Objective: To investigate whether nailfold videocapillaroscopy (NVC), an increasingly worldwide used non-invasive tool to reliably evaluate the peripheral microcirculation, may be an outcome measure in future screening algorithms for systemic sclerosis related interstitial lung disease (SSc-ILD).
Methods: A systematic review to identify original research papers documenting an association between NVC and SSc-ILD was performed in 3 electronic databases according to the PRISMA guidelines. Subsequently, NVC parameters were subdivided according to the consented standardised capillaroscopic definitions of the EULAR Study Group on Microcirculation in Rheumatic Diseases / Scleroderma Clinical Trials Consortium on Capillaroscopy, into quantitative (capillary density, capillary dimension, capillary morphology and haemorrhages) and qualitative assessment (NVC pattern).
Results: The systematic search identified 310 unique search results, of which 2 cross-sectional and 1 longitudinal study were retained. In both cross-sectional studies, the presence of SSc-ILD was found to be inversely associated with capillary density (p = .008 and p = .005). The presence of a severe (active/late) NVC pattern was evaluated and associated with the presence of SSc-ILD in one of the cross-sectional studies. In the longitudinal study, incident SSc-ILD was associated with progressive capillary loss (p = .03) and the conversion to a worse (active/late) NVC pattern (p = .001/p = .003).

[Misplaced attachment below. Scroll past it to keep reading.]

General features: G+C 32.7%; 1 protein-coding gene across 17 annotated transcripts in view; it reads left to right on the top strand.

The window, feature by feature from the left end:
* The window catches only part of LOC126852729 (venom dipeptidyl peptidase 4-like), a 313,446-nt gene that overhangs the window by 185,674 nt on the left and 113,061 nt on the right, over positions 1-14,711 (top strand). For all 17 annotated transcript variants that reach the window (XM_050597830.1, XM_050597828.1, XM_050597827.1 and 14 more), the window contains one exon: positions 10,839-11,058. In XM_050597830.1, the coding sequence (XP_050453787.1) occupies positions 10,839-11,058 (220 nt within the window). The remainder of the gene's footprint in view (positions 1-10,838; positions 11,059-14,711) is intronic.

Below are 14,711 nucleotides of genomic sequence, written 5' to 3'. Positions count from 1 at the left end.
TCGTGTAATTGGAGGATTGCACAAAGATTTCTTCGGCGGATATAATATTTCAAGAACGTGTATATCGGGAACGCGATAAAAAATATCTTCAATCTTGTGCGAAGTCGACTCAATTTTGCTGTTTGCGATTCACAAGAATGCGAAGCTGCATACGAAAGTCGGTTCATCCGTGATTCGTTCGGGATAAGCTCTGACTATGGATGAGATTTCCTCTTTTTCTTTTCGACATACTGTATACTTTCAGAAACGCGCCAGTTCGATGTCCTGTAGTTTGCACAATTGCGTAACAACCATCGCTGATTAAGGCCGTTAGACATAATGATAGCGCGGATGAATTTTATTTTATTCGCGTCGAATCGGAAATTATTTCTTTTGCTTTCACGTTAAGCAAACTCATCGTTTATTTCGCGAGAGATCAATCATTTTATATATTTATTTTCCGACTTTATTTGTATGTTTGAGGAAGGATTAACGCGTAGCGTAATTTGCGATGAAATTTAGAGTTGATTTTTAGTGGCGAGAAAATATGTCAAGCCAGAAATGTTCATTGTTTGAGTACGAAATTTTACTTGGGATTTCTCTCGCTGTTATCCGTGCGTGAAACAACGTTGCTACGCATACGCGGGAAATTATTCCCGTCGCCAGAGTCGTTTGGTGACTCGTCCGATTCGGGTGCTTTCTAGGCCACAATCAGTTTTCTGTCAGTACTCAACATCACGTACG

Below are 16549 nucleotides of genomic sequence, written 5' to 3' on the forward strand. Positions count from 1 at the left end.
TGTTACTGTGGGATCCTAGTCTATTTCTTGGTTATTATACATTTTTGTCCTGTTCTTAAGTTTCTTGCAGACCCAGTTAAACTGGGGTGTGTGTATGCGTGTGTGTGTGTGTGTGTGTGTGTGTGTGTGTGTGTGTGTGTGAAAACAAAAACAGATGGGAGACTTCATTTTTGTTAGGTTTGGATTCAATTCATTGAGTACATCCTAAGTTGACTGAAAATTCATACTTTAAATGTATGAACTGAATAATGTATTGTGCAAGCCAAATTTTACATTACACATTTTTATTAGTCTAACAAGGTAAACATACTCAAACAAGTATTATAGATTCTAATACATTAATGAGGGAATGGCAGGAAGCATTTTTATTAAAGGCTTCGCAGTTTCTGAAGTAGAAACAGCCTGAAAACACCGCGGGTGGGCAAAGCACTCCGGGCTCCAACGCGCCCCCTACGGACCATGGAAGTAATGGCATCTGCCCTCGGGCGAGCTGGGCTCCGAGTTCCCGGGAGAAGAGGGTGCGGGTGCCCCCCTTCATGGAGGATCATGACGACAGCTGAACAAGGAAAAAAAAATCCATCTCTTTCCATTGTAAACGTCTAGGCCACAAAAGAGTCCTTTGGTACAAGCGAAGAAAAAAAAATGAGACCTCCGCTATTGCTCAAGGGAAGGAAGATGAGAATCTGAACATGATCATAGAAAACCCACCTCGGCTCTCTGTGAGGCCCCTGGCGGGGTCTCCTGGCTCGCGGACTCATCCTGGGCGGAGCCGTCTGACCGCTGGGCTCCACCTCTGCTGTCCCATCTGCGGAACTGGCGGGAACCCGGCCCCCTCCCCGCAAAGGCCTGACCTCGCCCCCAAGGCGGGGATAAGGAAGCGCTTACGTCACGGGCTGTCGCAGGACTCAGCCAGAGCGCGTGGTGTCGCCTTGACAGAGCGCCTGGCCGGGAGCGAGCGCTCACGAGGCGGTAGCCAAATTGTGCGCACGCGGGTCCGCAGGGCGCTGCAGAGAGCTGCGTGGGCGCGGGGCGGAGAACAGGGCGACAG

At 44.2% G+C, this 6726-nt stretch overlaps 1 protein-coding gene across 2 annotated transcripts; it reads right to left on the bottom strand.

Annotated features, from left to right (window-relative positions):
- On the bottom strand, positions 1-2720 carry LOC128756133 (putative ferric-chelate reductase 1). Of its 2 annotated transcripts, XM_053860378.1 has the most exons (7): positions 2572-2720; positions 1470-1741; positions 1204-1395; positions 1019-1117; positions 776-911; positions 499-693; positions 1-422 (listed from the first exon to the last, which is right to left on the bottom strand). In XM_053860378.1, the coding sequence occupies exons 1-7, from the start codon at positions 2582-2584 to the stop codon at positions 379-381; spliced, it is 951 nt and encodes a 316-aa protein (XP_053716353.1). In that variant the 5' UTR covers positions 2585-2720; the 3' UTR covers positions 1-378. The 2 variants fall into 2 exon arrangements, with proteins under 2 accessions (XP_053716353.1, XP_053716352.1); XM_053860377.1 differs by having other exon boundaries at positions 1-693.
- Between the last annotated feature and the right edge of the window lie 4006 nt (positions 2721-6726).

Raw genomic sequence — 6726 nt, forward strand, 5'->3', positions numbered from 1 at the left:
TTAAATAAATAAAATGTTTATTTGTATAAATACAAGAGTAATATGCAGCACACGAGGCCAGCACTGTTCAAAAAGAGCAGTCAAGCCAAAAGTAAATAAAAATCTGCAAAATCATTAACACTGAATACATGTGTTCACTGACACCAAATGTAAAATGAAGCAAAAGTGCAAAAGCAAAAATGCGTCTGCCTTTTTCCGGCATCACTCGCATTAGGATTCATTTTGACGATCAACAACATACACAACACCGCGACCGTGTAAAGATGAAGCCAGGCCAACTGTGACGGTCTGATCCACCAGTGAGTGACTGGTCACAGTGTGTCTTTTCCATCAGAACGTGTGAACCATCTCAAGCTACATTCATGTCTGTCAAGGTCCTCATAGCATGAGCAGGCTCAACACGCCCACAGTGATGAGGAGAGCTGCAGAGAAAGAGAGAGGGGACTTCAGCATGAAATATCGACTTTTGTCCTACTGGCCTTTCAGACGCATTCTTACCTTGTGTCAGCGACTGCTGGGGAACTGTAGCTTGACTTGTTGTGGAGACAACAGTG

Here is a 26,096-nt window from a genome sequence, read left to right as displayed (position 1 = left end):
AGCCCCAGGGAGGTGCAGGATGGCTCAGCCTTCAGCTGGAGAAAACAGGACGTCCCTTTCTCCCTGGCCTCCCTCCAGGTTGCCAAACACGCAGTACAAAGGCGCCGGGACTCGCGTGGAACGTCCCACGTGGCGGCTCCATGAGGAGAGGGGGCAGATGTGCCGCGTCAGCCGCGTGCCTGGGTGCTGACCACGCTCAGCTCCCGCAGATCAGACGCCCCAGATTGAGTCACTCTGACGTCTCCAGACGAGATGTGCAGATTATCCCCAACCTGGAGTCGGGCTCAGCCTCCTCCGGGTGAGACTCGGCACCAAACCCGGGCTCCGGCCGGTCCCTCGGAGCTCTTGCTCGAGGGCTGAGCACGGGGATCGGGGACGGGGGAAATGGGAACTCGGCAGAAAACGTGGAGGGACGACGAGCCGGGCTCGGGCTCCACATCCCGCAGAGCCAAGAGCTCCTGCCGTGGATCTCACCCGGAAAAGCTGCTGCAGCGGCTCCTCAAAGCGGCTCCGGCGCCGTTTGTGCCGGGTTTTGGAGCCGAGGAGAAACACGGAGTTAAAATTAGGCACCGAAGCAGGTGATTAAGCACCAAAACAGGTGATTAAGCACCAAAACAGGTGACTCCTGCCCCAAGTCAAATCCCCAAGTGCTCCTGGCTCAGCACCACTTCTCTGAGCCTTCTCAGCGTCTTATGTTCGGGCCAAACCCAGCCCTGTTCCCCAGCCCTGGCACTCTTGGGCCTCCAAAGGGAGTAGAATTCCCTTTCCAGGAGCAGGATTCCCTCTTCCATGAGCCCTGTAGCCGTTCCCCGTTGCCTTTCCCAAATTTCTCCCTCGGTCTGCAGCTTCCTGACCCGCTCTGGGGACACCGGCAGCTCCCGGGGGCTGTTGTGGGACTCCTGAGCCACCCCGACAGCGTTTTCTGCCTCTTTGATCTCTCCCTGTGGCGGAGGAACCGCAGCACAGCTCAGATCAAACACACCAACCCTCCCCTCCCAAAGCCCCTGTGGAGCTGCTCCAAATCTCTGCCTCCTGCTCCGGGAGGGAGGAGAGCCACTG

Conclusions: This first systematic literature review investigating the role of NVC in SSc-ILD using standardised capillaroscopic definitions uncovered associations between NVC and (incident) SSc-ILD. If large prospective studies further corroborate and elucidate these findings, NVC might possibly be a candidate outcome measure to be integrated in screening algorithms for incident/progressive SSc-ILD.
Keywords: EULAR Study Group on Microcirculation in Rheumatic Diseases; Interstitial lung disease; Microcirculation; Nailfold videocapillaroscopy; Systematic literature review; Systemic sclerosis.
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